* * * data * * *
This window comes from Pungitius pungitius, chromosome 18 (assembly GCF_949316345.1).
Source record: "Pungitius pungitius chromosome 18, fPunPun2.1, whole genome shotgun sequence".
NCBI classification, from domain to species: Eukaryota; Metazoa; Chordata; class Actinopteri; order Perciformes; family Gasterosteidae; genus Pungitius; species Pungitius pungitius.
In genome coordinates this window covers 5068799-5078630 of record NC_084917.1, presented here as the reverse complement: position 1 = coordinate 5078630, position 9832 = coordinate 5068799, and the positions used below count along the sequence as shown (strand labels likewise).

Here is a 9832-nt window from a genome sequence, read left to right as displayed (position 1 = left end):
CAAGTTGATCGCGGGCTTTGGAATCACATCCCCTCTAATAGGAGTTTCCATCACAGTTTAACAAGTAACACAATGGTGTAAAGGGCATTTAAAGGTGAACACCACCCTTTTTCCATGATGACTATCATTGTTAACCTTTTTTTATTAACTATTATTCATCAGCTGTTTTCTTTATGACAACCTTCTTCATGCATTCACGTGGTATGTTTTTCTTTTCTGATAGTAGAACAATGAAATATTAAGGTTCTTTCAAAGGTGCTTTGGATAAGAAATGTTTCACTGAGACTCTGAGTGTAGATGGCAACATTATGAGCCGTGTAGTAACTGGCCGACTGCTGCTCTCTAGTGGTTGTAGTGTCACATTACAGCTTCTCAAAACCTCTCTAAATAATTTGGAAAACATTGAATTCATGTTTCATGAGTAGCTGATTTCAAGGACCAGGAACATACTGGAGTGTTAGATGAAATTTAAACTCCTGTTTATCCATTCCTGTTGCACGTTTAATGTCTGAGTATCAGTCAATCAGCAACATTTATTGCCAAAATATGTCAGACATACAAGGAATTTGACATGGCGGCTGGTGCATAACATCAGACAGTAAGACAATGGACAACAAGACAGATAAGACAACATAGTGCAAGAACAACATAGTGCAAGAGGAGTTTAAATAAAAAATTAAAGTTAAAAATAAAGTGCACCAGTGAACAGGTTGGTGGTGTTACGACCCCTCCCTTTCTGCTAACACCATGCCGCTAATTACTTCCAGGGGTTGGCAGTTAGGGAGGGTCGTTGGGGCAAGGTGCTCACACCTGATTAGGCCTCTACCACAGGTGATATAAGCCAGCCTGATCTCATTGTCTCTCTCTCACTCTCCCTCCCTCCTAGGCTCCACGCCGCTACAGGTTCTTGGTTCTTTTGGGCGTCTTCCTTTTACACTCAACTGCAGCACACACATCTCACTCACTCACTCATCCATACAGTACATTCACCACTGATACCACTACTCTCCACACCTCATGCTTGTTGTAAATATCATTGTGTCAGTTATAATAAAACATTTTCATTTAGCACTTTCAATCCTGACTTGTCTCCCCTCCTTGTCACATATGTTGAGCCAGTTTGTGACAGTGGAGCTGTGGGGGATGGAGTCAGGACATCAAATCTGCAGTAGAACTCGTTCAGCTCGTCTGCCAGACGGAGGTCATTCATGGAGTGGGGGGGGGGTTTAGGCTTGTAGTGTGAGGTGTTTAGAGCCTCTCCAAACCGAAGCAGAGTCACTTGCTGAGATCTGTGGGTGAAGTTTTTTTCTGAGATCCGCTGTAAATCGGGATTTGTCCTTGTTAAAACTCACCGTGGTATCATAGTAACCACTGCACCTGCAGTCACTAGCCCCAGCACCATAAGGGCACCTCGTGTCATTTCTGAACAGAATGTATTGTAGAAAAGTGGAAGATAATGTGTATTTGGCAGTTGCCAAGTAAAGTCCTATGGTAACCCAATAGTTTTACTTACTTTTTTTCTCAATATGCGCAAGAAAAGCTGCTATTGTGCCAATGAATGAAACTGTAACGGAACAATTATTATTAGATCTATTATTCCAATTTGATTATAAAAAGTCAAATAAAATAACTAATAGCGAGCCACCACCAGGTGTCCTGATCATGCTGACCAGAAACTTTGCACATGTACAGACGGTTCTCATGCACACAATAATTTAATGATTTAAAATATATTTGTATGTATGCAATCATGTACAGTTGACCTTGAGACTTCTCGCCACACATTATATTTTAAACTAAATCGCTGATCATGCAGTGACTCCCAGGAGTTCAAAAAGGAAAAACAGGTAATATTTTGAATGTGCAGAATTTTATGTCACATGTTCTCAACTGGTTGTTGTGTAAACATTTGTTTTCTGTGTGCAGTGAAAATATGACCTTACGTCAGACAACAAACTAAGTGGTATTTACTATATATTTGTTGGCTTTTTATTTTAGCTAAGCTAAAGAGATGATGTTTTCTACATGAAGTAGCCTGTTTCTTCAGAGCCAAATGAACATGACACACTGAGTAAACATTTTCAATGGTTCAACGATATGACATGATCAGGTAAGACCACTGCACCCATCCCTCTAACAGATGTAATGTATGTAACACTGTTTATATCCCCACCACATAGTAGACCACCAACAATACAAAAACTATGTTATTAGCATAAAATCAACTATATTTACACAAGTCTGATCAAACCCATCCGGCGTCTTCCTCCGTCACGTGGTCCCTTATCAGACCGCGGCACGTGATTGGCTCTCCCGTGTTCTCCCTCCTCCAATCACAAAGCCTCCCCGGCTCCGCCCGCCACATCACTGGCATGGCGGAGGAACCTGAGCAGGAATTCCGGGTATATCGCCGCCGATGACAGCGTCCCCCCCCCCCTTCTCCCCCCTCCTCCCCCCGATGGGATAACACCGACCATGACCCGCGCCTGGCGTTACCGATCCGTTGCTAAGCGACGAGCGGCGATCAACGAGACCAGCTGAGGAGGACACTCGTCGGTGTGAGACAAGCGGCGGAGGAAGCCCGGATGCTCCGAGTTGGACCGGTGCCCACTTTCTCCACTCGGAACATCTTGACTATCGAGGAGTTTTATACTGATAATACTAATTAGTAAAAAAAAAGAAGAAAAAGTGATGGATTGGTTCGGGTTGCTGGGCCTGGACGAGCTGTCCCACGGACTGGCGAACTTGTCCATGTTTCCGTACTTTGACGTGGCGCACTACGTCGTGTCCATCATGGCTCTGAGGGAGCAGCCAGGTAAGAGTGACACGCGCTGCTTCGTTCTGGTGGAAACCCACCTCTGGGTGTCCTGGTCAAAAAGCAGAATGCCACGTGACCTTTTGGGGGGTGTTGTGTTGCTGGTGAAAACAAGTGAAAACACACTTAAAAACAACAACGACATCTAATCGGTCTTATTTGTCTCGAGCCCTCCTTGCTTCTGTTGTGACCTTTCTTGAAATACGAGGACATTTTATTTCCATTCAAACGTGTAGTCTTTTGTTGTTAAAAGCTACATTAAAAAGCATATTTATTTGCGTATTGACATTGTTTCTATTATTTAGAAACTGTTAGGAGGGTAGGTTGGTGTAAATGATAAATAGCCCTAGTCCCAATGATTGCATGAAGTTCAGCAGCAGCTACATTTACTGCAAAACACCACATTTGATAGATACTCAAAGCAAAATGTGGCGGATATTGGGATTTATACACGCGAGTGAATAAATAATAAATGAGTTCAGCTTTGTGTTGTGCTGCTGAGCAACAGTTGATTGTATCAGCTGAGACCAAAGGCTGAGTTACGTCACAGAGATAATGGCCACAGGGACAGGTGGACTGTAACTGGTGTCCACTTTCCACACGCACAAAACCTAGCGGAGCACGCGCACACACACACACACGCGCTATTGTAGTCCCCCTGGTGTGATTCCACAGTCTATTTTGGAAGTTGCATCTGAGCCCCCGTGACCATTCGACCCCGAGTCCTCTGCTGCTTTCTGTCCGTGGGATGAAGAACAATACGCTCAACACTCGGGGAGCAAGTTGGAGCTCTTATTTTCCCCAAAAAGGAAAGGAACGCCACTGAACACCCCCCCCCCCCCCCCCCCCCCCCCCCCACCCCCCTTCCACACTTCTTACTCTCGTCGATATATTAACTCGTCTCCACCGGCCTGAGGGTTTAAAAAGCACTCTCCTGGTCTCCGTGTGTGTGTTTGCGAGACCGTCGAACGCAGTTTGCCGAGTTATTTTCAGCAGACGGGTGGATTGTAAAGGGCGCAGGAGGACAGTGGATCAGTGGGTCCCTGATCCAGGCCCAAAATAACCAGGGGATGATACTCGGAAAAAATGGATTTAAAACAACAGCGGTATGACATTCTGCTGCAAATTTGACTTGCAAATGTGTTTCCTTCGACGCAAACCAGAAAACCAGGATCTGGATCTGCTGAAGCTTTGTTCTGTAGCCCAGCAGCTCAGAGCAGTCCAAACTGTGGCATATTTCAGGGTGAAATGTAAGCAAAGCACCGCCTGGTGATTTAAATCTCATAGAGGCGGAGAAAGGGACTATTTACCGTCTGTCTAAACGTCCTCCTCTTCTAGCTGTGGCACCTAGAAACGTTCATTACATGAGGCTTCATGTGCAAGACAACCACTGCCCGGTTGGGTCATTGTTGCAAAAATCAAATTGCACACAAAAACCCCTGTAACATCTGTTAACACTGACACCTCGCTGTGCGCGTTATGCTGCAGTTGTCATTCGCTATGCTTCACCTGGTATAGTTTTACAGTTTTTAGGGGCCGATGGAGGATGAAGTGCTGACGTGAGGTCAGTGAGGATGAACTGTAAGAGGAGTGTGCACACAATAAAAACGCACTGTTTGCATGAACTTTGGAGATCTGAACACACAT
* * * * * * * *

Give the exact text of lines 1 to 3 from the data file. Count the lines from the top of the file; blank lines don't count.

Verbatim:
This window comes from Pungitius pungitius, chromosome 18 (assembly GCF_949316345.1).
Source record: "Pungitius pungitius chromosome 18, fPunPun2.1, whole genome shotgun sequence".
NCBI classification, from domain to species: Eukaryota; Metazoa; Chordata; class Actinopteri; order Perciformes; family Gasterosteidae; genus Pungitius; species Pungitius pungitius.